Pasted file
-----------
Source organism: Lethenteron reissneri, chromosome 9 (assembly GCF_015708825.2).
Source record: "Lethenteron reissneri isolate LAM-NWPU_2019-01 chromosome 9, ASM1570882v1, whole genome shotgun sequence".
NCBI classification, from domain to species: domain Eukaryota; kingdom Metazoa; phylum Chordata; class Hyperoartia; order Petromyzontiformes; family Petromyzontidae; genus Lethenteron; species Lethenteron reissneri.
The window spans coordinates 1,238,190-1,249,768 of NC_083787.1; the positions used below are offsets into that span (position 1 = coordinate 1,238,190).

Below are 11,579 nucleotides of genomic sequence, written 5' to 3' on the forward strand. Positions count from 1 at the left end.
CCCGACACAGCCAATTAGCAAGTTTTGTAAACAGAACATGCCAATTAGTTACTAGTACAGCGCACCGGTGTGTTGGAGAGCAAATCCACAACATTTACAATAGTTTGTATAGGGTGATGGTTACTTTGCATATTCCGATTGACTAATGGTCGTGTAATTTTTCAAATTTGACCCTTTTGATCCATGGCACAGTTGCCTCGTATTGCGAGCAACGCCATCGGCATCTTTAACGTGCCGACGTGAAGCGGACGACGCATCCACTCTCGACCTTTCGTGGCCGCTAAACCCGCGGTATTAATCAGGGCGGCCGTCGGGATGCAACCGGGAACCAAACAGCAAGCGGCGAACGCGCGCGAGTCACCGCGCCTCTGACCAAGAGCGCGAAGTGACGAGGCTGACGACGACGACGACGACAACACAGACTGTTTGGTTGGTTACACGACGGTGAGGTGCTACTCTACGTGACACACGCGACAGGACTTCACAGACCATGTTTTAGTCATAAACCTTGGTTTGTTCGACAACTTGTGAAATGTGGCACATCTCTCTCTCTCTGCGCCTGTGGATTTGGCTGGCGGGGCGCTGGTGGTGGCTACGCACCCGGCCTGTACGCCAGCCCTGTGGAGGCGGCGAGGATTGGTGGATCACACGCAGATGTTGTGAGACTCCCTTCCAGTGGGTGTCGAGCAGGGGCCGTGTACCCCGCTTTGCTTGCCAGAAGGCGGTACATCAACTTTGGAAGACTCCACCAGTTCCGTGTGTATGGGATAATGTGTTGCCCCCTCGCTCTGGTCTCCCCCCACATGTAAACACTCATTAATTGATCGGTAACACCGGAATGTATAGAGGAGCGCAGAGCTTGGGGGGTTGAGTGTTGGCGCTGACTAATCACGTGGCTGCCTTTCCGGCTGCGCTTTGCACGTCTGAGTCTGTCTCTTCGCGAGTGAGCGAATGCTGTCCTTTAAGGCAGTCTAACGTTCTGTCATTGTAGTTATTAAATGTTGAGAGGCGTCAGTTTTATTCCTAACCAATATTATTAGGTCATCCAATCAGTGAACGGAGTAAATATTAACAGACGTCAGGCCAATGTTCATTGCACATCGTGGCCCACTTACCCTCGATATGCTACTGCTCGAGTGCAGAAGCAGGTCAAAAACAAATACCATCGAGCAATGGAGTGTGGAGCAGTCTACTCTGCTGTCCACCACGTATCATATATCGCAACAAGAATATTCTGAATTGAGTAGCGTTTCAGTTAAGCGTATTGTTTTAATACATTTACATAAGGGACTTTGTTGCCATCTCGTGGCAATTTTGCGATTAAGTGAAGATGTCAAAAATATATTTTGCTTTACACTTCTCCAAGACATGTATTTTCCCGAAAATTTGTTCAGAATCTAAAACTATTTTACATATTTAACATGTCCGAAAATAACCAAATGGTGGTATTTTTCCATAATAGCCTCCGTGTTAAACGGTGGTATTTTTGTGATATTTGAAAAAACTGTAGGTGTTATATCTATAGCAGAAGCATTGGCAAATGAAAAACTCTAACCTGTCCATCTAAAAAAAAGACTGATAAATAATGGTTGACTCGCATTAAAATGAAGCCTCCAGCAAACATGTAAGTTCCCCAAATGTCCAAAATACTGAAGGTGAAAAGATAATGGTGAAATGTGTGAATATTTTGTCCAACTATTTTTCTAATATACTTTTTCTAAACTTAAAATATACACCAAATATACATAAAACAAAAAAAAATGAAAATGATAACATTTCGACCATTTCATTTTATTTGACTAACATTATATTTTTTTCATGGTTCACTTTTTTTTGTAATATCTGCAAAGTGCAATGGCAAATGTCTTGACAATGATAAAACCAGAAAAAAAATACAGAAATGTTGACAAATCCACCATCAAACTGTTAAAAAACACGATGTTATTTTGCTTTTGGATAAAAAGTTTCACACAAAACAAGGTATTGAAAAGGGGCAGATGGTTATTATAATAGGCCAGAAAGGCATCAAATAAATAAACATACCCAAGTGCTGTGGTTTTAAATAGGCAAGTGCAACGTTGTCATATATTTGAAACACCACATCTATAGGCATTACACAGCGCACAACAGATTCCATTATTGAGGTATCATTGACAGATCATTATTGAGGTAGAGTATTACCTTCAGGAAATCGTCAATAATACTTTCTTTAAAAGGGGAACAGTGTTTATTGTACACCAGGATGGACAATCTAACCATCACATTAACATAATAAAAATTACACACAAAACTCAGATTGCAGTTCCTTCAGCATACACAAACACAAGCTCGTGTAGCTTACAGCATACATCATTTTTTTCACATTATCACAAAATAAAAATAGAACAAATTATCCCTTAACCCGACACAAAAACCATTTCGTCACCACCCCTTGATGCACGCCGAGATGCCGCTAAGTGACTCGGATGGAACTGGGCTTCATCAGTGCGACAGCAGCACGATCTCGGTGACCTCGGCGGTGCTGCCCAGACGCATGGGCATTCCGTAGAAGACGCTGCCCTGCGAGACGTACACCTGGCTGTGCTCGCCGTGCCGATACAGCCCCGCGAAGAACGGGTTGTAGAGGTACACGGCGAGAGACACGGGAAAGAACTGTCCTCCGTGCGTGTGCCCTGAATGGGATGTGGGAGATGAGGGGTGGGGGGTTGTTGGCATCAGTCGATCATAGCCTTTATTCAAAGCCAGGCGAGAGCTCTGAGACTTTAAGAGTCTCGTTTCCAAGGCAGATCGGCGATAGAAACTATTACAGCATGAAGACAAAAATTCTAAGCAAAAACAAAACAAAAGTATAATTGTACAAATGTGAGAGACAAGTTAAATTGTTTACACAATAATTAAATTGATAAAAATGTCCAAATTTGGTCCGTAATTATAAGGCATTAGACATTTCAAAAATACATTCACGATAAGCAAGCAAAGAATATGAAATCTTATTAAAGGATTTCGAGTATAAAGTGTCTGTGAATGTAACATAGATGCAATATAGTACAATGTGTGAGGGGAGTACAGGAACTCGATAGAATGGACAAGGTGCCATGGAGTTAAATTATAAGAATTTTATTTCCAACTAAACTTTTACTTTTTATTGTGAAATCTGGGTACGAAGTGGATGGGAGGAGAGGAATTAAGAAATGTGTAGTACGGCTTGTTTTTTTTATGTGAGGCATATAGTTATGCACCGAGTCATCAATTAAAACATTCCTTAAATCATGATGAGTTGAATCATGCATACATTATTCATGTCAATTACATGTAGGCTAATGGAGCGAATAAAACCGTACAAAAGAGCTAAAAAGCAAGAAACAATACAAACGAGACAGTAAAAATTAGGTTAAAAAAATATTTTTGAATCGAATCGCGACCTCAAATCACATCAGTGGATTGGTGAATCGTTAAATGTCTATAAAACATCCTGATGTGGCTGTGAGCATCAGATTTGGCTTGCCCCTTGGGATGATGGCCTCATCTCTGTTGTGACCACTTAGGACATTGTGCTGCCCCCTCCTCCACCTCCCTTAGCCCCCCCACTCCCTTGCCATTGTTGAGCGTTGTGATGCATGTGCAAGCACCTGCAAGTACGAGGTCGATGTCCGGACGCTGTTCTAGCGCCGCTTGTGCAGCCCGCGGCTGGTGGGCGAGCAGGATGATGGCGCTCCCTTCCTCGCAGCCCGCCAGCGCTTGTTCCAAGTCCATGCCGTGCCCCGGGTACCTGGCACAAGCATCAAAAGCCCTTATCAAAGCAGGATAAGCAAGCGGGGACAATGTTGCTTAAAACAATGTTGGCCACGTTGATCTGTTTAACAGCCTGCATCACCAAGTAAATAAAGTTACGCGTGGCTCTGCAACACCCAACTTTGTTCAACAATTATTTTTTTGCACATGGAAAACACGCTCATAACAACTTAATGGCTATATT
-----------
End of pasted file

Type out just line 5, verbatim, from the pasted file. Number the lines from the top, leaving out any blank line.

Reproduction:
Below are 11,579 nucleotides of genomic sequence, written 5' to 3' on the forward strand. Positions count from 1 at the left end.